stress associated with the NICU has been implicated for preceding parental separation and divorce.12 In summary, parents of patients within the NICU environment are subjected to an extraordinary level of anxiety and stress. The normal elation experienced with the birth of a child is complicated with a significant fear of death or morbid outcome. Families of the characteristic NICU patient are at risk for ineffective infant bonding and many families and relationships are devastated by the experience. The typical NICU patient spends weeks and even months within the same unit. Parents in the NICU are exposed to primary nursing and many develop friendships with their child’s caregivers. Parents in the NICU experience unlimited access to their children. Parents in the NICU are accustomed to small patient-to-nurse ratios and the constant attention attributed to NICU patients. Unfortunately, families of children requiring NICU care are at a greater risk for experiencing future hospitalizations than the general public. Certain congenital anomalies of the heart, hydrocephalus, and most neural tube defects require multiple surgeries and pediatric intensive care unit (PICU) readmissions.13 In addition, more than 6% of very low-birth-weight infants discharged from the NICU are readmitted within the first year of life specifically for complications from the respiratory syncytial virus.14 In 2003, more than 10 000 children were admitted to one of three large PICUs within the greater Phoenix area. Unfortunately, specific statistics focusing on any previous NICU experience by these children were not available. However, a comprehensive evaluation of the outcomes experienced by former NICU graduates in Rhode Island reported a 30% readmission rate to the PICU or general pediatric floor.3 The families of preterm and low-birth-weight infants have the greatest risk of hospital readmission in the first few years of life. Infants born at less than 28 weeks of gestation are 8 times more likely to require a hospital readmission compared with a term infant in the first 5 years of life.15 The rate of readmission for infants with birth weights less than 1500 grams or less than 33 weeks of gestation ranged from 42% to 72% over the first 2 years of life.16,17 In addition, the greatest risks for readmission included birth weights less than 750 grams, gestational age less than 28 weeks, and chronic lung disease.16 –18 In contrast to the NICU experience, patients and families admitted to the PICU are exposed to a totally different culture. The PICU serves pediatric patients requiring acute and specialized nursing and medical care. Most former NICU families enter the PICU environment owning extensive hospital experience. The previous experiences and expectations of former NICU families may contribute to an increased level of stress and frustration within the PICU setting.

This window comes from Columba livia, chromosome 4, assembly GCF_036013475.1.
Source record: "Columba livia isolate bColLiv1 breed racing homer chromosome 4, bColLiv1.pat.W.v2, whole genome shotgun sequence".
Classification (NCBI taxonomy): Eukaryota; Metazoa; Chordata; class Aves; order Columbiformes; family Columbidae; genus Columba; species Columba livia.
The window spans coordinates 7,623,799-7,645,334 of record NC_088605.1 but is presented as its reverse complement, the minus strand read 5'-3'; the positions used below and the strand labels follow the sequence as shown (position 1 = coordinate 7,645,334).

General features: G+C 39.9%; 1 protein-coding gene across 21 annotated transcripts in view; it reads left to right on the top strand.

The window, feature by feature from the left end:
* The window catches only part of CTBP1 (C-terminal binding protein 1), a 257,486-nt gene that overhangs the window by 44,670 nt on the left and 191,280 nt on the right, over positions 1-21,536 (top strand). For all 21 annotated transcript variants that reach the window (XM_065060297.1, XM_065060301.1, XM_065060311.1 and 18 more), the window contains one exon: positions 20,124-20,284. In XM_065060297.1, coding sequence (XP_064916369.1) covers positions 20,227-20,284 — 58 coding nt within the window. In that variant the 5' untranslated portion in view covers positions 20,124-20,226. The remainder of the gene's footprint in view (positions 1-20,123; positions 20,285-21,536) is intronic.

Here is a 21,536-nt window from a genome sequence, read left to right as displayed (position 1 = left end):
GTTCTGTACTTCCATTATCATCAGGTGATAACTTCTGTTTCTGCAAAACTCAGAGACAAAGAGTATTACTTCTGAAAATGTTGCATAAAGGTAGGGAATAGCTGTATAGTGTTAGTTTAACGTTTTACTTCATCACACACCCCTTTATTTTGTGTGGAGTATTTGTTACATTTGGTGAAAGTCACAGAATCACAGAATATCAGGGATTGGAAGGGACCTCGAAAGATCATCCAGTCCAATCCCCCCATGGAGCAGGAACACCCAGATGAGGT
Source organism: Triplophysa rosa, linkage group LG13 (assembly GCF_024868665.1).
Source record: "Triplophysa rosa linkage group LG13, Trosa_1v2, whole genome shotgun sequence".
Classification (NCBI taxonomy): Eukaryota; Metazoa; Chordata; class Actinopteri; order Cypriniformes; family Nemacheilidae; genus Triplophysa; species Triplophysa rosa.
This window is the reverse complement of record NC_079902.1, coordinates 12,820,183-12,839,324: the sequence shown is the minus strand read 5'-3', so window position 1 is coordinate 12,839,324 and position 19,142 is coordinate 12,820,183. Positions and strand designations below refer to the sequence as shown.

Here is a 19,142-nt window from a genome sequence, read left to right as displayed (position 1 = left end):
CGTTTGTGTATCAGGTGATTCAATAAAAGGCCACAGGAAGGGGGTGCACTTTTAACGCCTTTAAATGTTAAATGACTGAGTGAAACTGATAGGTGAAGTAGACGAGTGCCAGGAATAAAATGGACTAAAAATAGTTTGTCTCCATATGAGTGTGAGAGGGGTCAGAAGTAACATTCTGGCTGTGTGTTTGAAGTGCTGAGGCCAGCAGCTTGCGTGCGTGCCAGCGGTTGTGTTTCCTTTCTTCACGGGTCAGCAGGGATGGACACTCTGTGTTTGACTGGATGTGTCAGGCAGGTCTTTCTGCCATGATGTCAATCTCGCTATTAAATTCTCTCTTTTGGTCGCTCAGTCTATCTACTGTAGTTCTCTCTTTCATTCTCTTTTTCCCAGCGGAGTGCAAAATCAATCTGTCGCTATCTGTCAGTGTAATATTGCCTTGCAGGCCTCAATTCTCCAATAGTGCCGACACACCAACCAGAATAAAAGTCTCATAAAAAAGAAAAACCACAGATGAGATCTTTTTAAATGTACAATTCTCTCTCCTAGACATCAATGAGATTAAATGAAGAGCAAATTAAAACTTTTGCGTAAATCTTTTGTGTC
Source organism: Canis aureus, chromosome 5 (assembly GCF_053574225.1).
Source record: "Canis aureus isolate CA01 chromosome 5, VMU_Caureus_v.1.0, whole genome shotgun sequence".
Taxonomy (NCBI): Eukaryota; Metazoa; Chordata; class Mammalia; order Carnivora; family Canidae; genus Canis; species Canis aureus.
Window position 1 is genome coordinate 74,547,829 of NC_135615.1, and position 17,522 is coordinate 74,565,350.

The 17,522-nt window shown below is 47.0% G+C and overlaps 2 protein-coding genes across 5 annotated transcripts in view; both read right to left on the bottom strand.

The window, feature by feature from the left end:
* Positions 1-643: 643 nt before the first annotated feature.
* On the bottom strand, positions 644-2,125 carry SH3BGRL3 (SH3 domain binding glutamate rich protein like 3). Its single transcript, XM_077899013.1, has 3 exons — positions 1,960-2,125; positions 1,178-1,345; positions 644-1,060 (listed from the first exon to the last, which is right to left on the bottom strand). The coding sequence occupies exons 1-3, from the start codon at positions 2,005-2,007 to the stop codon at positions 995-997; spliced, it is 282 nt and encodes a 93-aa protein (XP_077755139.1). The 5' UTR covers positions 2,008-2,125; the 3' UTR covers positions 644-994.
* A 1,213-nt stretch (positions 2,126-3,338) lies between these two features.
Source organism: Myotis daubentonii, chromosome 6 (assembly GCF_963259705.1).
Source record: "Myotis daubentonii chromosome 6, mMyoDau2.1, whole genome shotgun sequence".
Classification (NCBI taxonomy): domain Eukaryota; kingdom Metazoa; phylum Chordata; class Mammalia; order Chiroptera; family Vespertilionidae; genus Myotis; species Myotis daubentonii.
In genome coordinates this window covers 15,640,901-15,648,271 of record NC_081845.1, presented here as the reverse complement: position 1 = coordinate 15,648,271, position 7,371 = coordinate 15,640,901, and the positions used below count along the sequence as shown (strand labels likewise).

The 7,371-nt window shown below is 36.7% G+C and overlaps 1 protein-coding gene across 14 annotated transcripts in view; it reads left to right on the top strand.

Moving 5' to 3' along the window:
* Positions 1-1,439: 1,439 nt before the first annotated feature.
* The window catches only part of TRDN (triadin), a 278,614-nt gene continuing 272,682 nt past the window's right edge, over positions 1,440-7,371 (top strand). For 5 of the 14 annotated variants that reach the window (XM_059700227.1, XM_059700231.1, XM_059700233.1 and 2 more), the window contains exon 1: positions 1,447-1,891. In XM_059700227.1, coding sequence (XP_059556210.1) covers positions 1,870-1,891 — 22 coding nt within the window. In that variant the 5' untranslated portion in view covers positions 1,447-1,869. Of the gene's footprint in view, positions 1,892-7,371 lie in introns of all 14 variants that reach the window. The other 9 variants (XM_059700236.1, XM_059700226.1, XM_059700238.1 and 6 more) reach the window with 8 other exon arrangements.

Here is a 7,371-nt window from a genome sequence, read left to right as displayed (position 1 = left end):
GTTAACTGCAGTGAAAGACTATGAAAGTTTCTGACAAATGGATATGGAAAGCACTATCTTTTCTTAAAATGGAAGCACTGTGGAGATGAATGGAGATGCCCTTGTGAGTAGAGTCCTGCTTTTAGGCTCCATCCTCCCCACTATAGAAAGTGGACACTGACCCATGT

Former NICU families may be exposed to the PICU at anytime during their childhood and into early adulthood. In fact, families may be exposed to both the NICU and PICU cultures before the initial discharge home. Children require PICU services for a variety of conditions such as cardiac and respiratory failure requiring ventilation. One of the most prominent PICU services includes postoperative care after cardiac surgery. For example, NICU patients in Phoenix requiring open heart surgery temporarily recover in the PICU for several days before being transferred back to the NICU. In addition, NICU infants requiring ventilation past 4 to 6 months of age may be transferred directly to the PICU to receive age-appropriate developmental and specialty care. Many former NICU patients have congenital anomalies or chronic disease processes, which require repeated readmissions during childhood. In many cases, the initial hospitalization for these bfrequent fliersQ occurred in the NICU setting. Realizing that premature infants experience the longest duration of hospitalization in the NICU setting, it must also be noted that premature infants have the highest incidence for readmission. In many cases, the parents of very low-birth-weight and severely premature infants possess the greatest amount of experience in the acute care setting. Unfortunately, the previous encounters and expectations of this unique subgroup of NICU families may potentially negatively affect the PICU experience. For example, families in the PICU environment rarely experience the long-term relationships with staff so common in the NICU. Rapid patient turnover within the PICU significantly reduces the opportunity to formulate bonding between families and staff. The PICUs explored in the Phoenix area range from 12 to 50 beds that accommodate 700 to 9000 admissions a year. Although certain illnesses and surgically related admissions require extensive hospitalization, the average length of stay for a PICU admission is 3 to 4 days (personal communication from Natalie Nevin, April 12, 2004). In fact, most NICU readmissions to the PICU are admitted for short-term acute episodes of respiratory distress secondary to reactive airway disease, pneumonia, or bronchiolitis due to respiratory syncytial virus, (personal communication from Kathy Robbins, April 15, 2004).19 In addition, many former NICU patients require short-term PICU stays to recover from surgical procedures such as staged congenital cardiac repairs and neurological shunt revisions. Former NICU families utilizing the PICU may be exposed to a totally different physical environment. Most PICUs within the greater Phoenix area offer private rooms to patients and families. Many units are circular in design, with one side of the patient’s room walled in glass and facing a central nurse’s station. The lack of constant